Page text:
Brady: “I stand by my statement that some people have been pushed ahead of others on sign-up sheets for affordable housing. That’s what some people told me in reaching out to the public.”

Question 3: Describe what you feel are the best qualities about Weehawken and the ones that need improvement. How can you, as an elected official, insure the best quality of life? How important of an issue is the quality of life?

Brady: “The quality of life is very important. I know many people who moved to Weehawken because they loved the small town charm. When they get off the bus coming home from work, it’s quiet, peaceful. There’s no racket. However, I’ve seen a lot of changes over the last 20 years, like the waterfront development. I’ve seen parking become difficult. Traffic and parking are big quality of life issues and they need attention. The current existing parking regulations have to be reviewed. The development of the waterfront is going to bring about dramatic changes. A lot of people don’t even know what’s going on down there. There’s a hotel, a conference center. What else? People are shocked to hear how many buildings will go in such a small area. We need access, not just that stairway. And that stairway should be maintained better. In terms of crime, someone in my neighborhood had their tires slashed. We should know when these things are happening. We don’t know now. We should form community watches and inform the residents.”

Lavagnino: “We do already have community watches now. People are informed about what goes on. We just sent out fliers about a rash of burglaries. People feel so safe in town that they kept their windows open, so we sent out notification. We’re prudent about that. I remember a few years ago, when people said that development on the waterfront was going to be a disaster and we got Lincoln Harbor. Is that a disaster? We were going to have 3,000 people coming to tie up traffic. But 35 percent of PaineWebber’s employees have to use mass transit. The waterfront development will improve our situation and we’ve preserved the views.”

Brady: “There are many houses in town where parking is a major issue. These houses don’t have a driveway, so the residents ask, ‘Where can I park?’ More people move in, so things become more congested.”

Lavagnino: “There are no viable solutions to the parking situation. The majority of homes are multi-family, with the potential of having three to six cars per home. What can we do? Tell people they can’t have a car? We’ve managed the parking and the traffic as best as possible.”

Question 4: Easily the biggest issue and most controversial topic around town is the Roseland Properties’ Port Imperial South development along the waterfront. What is your view on this development project and your views on other possible development in town?

Lavagnino: “This development is a benefit to the town. The zoning is in place, the master plan has been updated and renovated. But the opposing team sued the town even if they knew they didn’t have a leg to stand on. The suit was knocked down at the superior and appellate courts. It received approval from the DEP and EPA. They say that they’re worried about the views. I live on Boulevard East. Do you think I would want something that would devalue my view? If there was a building that was going to block my view, it wasn’t going to happen while I was councilwoman. Building on the cliff face is prohibited, but they’re saying that it can happen. We reduced a lot of the density. We’ve been working on this project since 1998, with more than 50 meetings. How would Karen know? She’s never been to a meeting. The whole project was reduced by 30 percent.”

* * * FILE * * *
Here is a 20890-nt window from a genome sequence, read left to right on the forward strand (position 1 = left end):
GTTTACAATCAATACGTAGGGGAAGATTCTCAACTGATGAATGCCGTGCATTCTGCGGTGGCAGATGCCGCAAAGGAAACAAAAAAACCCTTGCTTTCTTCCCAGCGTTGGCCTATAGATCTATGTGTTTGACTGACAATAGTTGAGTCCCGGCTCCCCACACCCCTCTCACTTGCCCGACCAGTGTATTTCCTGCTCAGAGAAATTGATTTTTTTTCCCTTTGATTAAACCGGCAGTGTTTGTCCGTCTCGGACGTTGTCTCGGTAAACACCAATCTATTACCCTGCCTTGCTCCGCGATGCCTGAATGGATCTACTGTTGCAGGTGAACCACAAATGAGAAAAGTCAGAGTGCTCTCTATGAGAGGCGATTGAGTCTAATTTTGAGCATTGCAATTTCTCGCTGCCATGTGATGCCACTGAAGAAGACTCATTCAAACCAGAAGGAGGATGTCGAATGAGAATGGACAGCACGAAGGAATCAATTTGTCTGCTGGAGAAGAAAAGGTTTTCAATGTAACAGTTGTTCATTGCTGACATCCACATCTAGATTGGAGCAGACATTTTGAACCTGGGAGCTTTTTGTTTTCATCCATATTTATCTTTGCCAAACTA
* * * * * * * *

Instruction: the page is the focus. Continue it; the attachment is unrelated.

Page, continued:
Brady: “WIN is not against development. We want smart development. We don’t want to create a monstrosity there. I wish my opponent would get her facts straight. I am not a member of the FWW [Friends of the Weehawken Waterfront] and have never been. The FWW sued the town. WIN didn’t. If you read their [Roseland Properties] description of the project, they say that they have $1 million homes, but they don’t even include the word ‘Weehawken’ in their literature. There’s going to be a wall of townhouses. The only way the view won’t be affected is if you go right up to the cliff. There won’t be access down there. It’s just not a good development.”

Lavagnino: “As far as I’m concerned, she doesn’t have to be a member of FWW. The leader of their group [Dr. Ben Goldman] is. There won’t be a wall of buildings. There will be access, right to the waterfront.”

Brady: “Our group does not have a leader. We are five people with different opinions and agendas. But we all feel that it’s time for a change in Weehawken and that time is now, with the development a major issue.” Profiles Second Ward

Name: Rosemary Lavagnino Ticket: Weehawken and You
Age: Not provided
Occupation: Financial Consultant
Marital Status: Single
Educational Background: B.A. Arts, Literature, Rutgers College; graduate study in Economics and Accounting; Rutgers School of Planning and Public Policy.
Previous Political Experience: Councilwoman, Township of Weehawken, 1998-2002.
Years Residing in Weehawken: Entire life

Name: Karen Brady Ticket: WIN (Weehawken Initiative Now)
Age: 46
Occupation: Corporate and Foundation Grant Writer, St. Vincent’s Hospital, New York
Marital Status: Husband, Alan
Educational Background: B.A. Columbia University
Previous Political Experience: Answered “Not a politician”
Years Residing in Weehawken: 20 years